• Yes, straight back into the bunch and then downhill at such speed.

      Readers might recall Pierre Latour’s problems on descents, a phobia of some sorts. We saw it last year on the Grand Colombier stage he made the break but couldn’t stay with them on a descent when if he’d have had a good chance at the win for the stage. The story (a third hand account) goes that he was sent on a descending course run by a coach and almost nobody could keep up with him on the corners downhill. Anyway what looks slow at the Tour de France is beyond most people.

      • Or Enric Mas having massive problems in the tdf a few years back. And then by the next race (Vuelta i think) he was pretty good having done some remediable training or perhaps just putting some liquid courage in his bidons.

  6. Please may someone explain the mechanism by which Pog has arrived Yellow? Some kind of count back on places in the stages?

    It looked like he was trying to avoid taking it by swinging to the back of the little of group as they came over the line. That said, he looked pretty pleased to be wearing it on the podium.

    • Yes, countback. Four riders on the same time but Pogačar has finished ahead of them by placings.

      Pogačar: 4th+14th= 18.
      Evenepoel: 8th+12th = 20.
      Vingegaard: 16th+13th = 29
      Carapaz: 22nd+10th= 32

      He didn’t want the jersey yesterday and thought about trying to get Evenepoel or Vingegaard to take it but hard to engineer.

      • Will this change based on ongoing results, eg if they finish on the same time but Remco is saying 5 places in front of pog will he be in yellow?

        • Art.24 a) yes. It is the accumulated sum of placings that decides their individual GC-rankings. In case of same sum the final (note the specific wording, it is not “the last” which is to unspecific but “the final” i.e. Nice-stage) stage will decide.
          So they could happen to have the same placings as we have not had a prolog or TT yet.

          • Thankfully the relevant UCI regulation is clearer about what happens with the daily general classification, giving the finish line commissaire the information they need on how to draw up each day’s general classification if riders are tied on time:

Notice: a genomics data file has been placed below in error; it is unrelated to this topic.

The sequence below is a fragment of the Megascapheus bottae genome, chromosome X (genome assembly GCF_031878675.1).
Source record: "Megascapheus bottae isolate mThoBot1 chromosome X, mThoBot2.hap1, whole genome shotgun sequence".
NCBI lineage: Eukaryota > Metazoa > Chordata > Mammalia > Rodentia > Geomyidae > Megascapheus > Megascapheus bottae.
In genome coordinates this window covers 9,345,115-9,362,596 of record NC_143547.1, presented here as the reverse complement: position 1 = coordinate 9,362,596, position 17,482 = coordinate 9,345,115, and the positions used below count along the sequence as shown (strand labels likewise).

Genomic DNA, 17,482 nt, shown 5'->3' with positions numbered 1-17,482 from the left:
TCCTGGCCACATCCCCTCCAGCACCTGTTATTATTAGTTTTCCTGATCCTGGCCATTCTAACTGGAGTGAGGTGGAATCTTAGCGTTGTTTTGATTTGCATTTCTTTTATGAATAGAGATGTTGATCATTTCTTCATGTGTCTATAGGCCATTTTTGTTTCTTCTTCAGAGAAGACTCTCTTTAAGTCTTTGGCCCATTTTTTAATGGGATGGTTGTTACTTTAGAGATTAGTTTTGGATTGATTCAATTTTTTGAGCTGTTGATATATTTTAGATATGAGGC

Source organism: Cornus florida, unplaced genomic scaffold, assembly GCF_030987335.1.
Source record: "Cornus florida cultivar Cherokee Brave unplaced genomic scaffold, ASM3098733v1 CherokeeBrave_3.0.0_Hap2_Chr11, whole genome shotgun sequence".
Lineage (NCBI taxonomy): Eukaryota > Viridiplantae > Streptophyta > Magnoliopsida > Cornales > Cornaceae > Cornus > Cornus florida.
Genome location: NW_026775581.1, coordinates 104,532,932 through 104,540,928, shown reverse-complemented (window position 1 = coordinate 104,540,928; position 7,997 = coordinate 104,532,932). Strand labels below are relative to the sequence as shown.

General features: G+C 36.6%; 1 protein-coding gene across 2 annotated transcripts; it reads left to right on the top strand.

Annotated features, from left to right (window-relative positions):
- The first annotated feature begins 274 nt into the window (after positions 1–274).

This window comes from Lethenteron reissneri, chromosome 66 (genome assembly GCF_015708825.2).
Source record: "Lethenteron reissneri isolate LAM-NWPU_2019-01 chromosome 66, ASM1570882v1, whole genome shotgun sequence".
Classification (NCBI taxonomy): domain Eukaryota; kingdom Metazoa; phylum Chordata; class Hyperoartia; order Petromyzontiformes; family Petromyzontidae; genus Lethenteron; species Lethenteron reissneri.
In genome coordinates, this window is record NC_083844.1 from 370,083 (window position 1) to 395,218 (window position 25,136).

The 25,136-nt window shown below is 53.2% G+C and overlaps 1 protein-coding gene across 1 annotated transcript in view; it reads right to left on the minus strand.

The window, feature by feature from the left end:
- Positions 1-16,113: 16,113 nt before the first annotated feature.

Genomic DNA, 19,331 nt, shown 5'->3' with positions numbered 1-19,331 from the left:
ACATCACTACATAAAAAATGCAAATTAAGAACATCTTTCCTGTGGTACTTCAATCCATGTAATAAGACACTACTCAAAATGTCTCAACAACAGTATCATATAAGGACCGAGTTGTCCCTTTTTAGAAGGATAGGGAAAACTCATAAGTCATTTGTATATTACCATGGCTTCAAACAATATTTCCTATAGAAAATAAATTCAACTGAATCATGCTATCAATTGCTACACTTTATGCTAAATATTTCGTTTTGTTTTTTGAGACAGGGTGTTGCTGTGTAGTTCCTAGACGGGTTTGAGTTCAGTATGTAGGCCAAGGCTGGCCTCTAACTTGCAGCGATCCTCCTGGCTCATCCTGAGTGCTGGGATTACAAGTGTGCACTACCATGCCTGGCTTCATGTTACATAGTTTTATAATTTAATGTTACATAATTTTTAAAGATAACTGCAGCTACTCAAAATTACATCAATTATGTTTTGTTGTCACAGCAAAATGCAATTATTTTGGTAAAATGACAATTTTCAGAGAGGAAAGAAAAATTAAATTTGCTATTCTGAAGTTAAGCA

“… as a last resort, the place obtained in the last stage ridden shall be taken into consideration.”

            Where things get interesting is if there’s a dead heat that the finish line commissaire cannot separate even after viewing the photo finish. Dead heats for placings other than the winner are accepted by the UCI, with the points classification and UCI ranking points for the tied positions added together and split equally.

            If the dead heat is for a win, the procedure is to take the riders back to the 1km banner for a match sprint.

      • Should be easy to engineer in a bunch finish today, just make sure he rolls in behind Evenepoel. Roll in at the back of the main bunch and any of the other 3 might take it.

        Unless they all put their hands up with a “mechanical” immediately after the 5km banner to keep Pogacar on interview duty…

        • e) Team classification
          Theteamclassification is calculated byaddingtogether the three bestindividual times by riders on each team on every stage. If there is a tie between teams in the stage rankings, the three highest places achieved by each team’s riders on that stage are added together. In the eventofa further tie, the teams are split by the finishing position of their highest placed rider on the stage. If
          there is a tie between teams in the general team classification, they will be separated by adding upthenumberofstagevictoriesperteam, thenbythe number ofsecond places, and so on, until the number of places obtained by one team enables a definitive ranking to be established. If there is still a
          tie, teams will be split by the positions of their highest placed rider in the general individual classification. Any team reduced to fewer than three riders will be eliminated from the team classification.

  7. Secretly when this stage was announced I was praying for a velodrome style finish on top of the old Lingotto factory roof.

    Vuelta will probably do that next year :))

  8. I thought Jonas Vinegegaard looked as if he was not under any stress, surprising given the run up he has had, suggests he might be the rider to beat. I was also surprised at Remco Evenepoel’s ride not surprised that he was dropped on the climb but he pretty much managed to ride back to the front two on his own as Richard Carapaz appeared to offer little. He might put up more of a fight than many previews suggested.

    You do have to wonder about some of the longer efforts and how that will affect Tadej Pogacer, a combination of the Giro and virus might be an issue going foward.